Effects of Climate Change on Invasion Potential Distribution of <em>Lantana camara</em> | OMICS International | Abstract
ISSN: 2157-7617

Journal of Earth Science & Climatic Change
Open Access

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Research Article

Effects of Climate Change on Invasion Potential Distribution of Lantana camara

Neena Priyanka* and Joshi PK
Department of Natural Resources, TERI University, New Delhi, India
Corresponding Author : Neena Priyanka
Department of Natural Resources
TERI University, New Delhi, India
E-mail: [email protected]
Received August 05, 2013; Accepted September 20, 2013; Published September 28, 2013
Citation: Priyanka N, Joshi PK (2013) Effects of Climate Change on Invasion Potential Distribution of Lantana camara. J Earth Sci Clim Change 4:164. doi:10.4172/2157-7617.1000164
Copyright: © 2013 Priyanka N, et al. This is an open-access article distributed under the terms of the Creative Commons Attribution License, which permits unrestricted use, distribution, and reproduction in any medium, provided the original author and source are credited.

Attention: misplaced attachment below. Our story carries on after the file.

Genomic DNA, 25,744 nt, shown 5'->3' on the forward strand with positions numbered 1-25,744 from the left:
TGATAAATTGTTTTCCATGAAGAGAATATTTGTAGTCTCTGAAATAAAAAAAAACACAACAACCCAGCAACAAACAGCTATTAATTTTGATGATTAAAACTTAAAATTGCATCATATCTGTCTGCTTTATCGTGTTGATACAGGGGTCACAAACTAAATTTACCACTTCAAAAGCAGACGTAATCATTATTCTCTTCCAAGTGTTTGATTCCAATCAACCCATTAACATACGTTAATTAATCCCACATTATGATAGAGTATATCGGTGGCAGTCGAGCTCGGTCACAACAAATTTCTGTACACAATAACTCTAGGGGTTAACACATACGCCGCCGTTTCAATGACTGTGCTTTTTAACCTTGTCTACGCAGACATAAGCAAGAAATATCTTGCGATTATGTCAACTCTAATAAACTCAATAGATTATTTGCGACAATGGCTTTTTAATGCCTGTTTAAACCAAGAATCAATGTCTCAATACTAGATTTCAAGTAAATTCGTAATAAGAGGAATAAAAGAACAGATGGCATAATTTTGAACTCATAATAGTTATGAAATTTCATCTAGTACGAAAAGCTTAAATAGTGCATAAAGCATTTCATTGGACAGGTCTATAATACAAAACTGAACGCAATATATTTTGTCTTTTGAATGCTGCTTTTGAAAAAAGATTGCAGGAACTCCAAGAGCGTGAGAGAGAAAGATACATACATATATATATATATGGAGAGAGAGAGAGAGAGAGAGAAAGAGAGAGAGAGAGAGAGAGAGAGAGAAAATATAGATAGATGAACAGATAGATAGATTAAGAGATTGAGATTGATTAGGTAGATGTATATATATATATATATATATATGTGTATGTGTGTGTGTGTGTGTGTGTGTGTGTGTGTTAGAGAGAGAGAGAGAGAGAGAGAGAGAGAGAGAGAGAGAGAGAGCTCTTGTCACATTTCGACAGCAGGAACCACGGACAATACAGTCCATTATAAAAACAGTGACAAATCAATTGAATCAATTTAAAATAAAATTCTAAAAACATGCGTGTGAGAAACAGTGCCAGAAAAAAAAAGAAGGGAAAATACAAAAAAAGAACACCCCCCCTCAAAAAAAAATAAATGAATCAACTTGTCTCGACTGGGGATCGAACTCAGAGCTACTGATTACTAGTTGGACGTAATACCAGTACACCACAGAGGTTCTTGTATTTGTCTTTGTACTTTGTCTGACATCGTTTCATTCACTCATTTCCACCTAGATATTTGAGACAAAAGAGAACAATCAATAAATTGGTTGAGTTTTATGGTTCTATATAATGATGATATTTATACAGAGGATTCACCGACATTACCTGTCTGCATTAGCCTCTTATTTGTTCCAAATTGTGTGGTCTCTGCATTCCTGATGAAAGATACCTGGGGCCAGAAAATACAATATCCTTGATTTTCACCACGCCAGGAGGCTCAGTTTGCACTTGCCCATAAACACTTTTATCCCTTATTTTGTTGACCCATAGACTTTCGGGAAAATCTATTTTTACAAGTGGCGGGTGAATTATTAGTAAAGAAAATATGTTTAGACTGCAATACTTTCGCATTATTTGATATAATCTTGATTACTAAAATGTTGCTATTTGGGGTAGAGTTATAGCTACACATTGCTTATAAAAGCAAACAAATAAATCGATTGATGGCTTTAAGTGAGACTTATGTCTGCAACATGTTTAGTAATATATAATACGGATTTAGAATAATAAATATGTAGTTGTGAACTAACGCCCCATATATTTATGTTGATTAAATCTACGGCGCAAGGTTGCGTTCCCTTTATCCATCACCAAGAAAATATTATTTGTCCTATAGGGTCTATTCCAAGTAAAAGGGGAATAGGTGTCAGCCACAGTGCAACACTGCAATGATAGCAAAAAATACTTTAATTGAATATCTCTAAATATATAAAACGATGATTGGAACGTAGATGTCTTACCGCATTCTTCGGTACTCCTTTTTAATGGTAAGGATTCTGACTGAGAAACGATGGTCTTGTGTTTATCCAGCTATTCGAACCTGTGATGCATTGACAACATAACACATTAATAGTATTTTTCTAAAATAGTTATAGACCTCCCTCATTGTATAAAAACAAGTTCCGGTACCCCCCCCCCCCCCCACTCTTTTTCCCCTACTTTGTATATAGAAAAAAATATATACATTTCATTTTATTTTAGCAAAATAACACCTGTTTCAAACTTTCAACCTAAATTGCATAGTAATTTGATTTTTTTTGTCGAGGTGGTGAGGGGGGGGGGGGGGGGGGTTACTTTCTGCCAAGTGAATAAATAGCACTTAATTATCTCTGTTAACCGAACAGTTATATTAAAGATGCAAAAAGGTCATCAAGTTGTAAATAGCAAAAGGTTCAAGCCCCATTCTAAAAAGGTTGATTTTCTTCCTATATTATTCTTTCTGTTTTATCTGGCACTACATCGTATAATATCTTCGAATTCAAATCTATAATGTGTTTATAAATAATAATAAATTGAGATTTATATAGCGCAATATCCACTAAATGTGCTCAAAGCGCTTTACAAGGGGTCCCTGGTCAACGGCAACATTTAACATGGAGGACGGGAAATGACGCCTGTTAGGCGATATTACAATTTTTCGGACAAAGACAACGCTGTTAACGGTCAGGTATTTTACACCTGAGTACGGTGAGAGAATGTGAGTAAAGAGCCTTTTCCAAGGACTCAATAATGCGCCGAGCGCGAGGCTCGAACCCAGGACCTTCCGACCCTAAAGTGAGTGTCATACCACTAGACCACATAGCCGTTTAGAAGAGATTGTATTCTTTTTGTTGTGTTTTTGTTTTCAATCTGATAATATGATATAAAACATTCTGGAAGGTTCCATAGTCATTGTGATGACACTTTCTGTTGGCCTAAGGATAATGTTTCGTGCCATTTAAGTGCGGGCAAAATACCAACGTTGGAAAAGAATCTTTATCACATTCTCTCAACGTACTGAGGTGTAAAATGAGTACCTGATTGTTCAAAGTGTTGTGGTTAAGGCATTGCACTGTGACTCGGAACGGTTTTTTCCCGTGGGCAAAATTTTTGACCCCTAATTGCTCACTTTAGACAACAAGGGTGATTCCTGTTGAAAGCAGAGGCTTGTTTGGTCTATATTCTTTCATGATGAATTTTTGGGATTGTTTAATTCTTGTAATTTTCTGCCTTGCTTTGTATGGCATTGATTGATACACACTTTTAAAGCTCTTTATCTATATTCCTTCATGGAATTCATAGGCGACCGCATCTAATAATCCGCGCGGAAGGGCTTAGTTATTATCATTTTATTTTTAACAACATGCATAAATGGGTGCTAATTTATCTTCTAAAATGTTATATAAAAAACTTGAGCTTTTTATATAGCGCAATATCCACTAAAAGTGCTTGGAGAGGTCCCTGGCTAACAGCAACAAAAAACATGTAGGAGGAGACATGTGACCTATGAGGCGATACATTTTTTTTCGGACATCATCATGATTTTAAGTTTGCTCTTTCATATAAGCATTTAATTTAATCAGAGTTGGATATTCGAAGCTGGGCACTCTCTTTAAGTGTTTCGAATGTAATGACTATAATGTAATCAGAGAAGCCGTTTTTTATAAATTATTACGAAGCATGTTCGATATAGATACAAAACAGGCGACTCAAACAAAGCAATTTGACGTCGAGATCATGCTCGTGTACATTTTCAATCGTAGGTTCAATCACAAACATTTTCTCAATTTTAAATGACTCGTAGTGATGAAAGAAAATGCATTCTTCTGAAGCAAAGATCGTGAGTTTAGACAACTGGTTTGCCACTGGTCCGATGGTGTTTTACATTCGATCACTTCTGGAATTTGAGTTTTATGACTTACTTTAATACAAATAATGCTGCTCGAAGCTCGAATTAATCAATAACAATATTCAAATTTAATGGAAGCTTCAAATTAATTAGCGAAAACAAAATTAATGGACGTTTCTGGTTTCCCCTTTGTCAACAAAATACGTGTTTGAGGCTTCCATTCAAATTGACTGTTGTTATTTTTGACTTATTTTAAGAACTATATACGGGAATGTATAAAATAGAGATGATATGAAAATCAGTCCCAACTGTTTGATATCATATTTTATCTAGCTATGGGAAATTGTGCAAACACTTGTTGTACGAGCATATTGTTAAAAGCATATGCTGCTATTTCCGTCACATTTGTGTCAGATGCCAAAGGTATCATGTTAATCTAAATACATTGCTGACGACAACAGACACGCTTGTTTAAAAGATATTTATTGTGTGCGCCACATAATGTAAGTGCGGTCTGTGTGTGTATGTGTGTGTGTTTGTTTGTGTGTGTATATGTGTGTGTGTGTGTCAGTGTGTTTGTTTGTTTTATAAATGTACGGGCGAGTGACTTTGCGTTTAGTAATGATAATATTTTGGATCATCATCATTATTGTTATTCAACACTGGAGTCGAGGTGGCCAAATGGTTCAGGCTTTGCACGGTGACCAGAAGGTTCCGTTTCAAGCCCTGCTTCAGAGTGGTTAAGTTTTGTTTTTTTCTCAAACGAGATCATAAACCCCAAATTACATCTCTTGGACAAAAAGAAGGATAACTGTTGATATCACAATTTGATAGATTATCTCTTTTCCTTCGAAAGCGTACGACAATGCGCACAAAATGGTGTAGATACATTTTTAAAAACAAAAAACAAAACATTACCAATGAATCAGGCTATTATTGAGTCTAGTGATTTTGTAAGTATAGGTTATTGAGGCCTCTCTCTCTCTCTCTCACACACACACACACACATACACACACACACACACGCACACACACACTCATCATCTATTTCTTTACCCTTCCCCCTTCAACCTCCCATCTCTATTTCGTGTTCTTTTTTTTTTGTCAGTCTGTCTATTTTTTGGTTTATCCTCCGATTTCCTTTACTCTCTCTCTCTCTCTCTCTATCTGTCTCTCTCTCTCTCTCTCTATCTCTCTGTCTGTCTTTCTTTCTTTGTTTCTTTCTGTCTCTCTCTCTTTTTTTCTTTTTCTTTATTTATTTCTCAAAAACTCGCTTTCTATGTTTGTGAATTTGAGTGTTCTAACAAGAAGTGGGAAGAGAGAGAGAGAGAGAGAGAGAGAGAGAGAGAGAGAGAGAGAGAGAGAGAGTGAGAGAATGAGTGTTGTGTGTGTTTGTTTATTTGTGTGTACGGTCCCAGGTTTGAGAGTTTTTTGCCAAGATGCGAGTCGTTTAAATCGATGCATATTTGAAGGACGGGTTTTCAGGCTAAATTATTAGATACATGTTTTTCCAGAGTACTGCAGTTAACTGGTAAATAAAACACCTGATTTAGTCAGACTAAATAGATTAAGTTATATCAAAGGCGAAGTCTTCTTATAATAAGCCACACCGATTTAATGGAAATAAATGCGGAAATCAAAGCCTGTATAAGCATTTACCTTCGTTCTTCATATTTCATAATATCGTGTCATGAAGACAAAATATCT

Climate change appears to be affecting global patterns of invasive species distribution. Forecasts based on ecological niche modeling suggest that greater impacts can be expected in the future. However, such projections are contingent on assumptions regarding the future climate conditions and invasion potential of a species. This study explores the relationship between climate change and potential distribution of Lantana camara in the National Parks of Jim Corbett and Rajaji (Uttarakhand, India). Using three representative climate change models viz., CSIRO (Commonwealth Scientific and Industrial Research Organization), CCCMA (Canadian Centre for Climate Modeling and Analysis) and HadCM3 (Hadley Centre for Climate Prediction and Research’s General Circulation Model) across the time slices 2020 to 2080 under two regional climate change scenarios A2a and B2a, Lantana camara potential distribution models were derived. The model projections were in consensus that invasion range was likely to expand and infestation would be more severe under the A2a scenario indicating that the species may prefer warmer conditions. Taken together, the modeled results suggest that in the future, the two National Parks may be impacted largely by the gregarious presence of Lantana camara. Predictive models can provide resource managers with a tool for the early detection of invasive species and help circumvent negative ecological impacts resulting in substantial economic savings.